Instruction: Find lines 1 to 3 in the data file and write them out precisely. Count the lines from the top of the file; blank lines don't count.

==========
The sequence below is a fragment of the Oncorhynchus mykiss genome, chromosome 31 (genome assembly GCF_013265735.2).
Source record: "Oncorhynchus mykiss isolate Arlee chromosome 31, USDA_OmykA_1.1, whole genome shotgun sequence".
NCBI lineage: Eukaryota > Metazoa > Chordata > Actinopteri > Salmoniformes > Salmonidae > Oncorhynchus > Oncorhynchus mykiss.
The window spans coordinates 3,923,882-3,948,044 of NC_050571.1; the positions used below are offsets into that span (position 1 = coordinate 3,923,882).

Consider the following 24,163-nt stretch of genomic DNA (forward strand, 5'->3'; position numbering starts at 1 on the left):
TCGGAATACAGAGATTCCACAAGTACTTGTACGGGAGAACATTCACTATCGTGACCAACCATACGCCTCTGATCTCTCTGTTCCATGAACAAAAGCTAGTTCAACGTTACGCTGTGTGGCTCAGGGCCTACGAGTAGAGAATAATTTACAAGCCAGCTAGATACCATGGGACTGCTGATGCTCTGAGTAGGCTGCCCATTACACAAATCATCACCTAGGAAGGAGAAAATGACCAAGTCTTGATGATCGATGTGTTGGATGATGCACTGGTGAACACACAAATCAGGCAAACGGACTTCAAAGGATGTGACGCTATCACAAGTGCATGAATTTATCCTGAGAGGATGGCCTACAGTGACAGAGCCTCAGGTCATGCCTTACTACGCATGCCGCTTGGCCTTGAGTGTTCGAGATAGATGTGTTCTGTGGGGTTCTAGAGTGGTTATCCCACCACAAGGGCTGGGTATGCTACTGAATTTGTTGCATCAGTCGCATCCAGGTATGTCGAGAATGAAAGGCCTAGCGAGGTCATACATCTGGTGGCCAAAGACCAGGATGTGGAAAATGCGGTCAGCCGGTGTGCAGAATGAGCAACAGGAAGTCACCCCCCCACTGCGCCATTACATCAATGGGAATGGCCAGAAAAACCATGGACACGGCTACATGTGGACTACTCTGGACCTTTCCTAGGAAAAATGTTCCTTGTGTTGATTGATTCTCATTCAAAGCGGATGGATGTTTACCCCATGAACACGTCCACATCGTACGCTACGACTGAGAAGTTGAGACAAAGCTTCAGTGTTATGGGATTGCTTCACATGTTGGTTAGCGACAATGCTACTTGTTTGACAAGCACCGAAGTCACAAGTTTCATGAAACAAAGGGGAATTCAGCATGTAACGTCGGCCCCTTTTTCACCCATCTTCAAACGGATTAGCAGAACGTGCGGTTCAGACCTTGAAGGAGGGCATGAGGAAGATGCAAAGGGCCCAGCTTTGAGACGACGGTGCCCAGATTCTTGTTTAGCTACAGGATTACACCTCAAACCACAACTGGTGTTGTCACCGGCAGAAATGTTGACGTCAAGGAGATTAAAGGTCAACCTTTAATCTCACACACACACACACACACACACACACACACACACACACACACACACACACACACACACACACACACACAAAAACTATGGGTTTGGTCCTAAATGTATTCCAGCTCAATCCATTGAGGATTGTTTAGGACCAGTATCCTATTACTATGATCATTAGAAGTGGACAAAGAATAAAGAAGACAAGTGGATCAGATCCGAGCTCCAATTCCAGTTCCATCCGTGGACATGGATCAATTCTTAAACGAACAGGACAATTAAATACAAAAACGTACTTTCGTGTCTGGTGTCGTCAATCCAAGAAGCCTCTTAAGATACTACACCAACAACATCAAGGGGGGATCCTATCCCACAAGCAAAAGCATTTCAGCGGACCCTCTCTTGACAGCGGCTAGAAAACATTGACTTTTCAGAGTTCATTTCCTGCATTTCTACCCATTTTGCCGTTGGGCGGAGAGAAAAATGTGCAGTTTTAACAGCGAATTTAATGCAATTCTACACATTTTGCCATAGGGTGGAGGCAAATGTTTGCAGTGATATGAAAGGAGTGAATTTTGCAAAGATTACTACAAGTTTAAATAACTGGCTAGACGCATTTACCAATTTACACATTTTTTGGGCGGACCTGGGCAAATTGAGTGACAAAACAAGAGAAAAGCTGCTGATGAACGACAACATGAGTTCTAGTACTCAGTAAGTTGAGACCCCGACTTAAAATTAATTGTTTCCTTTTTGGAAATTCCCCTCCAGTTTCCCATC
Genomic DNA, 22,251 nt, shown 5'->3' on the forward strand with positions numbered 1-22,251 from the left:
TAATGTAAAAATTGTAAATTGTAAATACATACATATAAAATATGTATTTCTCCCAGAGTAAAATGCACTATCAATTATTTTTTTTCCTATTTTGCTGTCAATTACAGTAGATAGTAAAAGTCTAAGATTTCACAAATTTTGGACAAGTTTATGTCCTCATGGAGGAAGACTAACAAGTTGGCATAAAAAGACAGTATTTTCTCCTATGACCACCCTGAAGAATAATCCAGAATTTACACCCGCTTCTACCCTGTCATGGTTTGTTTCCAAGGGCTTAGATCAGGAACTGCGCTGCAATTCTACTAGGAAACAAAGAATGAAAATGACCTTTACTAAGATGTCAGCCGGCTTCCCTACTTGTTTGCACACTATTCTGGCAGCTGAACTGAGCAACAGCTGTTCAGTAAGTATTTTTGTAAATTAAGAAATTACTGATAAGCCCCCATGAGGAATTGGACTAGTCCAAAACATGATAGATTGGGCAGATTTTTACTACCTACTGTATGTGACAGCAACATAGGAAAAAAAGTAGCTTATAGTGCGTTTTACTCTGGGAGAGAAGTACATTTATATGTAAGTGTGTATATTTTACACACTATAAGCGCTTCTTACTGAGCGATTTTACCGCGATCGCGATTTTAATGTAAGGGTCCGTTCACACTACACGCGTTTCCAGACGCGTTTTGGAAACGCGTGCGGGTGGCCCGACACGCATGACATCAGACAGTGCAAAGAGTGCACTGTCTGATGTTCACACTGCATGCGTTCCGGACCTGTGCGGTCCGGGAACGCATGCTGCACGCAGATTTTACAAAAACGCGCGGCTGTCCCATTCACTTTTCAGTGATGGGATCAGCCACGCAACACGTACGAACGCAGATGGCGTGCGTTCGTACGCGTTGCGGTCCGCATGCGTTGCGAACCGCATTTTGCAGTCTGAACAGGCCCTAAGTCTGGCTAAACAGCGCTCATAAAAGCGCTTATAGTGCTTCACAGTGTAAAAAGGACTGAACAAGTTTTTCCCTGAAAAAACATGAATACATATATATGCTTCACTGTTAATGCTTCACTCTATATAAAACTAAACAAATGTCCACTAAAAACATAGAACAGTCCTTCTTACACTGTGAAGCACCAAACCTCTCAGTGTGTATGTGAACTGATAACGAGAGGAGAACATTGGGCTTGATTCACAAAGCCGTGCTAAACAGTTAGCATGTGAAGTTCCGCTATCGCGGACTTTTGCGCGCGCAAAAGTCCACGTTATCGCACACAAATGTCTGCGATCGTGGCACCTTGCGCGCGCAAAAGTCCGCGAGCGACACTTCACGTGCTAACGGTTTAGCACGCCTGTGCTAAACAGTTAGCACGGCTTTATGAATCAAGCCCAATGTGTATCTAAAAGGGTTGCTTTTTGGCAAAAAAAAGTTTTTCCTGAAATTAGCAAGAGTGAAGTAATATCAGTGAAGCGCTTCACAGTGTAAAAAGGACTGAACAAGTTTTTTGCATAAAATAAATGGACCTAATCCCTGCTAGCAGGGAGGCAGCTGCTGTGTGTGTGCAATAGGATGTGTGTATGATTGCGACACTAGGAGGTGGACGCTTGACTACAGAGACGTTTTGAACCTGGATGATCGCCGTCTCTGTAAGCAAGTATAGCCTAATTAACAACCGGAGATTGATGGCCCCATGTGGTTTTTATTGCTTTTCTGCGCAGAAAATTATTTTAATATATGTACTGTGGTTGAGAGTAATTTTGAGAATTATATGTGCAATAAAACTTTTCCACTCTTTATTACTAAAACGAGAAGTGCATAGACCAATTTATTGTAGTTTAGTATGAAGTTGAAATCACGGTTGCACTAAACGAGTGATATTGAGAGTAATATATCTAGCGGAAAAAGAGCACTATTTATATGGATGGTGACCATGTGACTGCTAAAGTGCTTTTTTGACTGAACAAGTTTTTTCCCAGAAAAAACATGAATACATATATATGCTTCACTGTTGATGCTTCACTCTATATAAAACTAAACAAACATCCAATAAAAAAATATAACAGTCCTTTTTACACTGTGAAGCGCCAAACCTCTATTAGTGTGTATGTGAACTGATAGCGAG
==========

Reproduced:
The sequence below is a fragment of the Oncorhynchus mykiss genome, chromosome 31 (genome assembly GCF_013265735.2).
Source record: "Oncorhynchus mykiss isolate Arlee chromosome 31, USDA_OmykA_1.1, whole genome shotgun sequence".
NCBI lineage: Eukaryota > Metazoa > Chordata > Actinopteri > Salmoniformes > Salmonidae > Oncorhynchus > Oncorhynchus mykiss.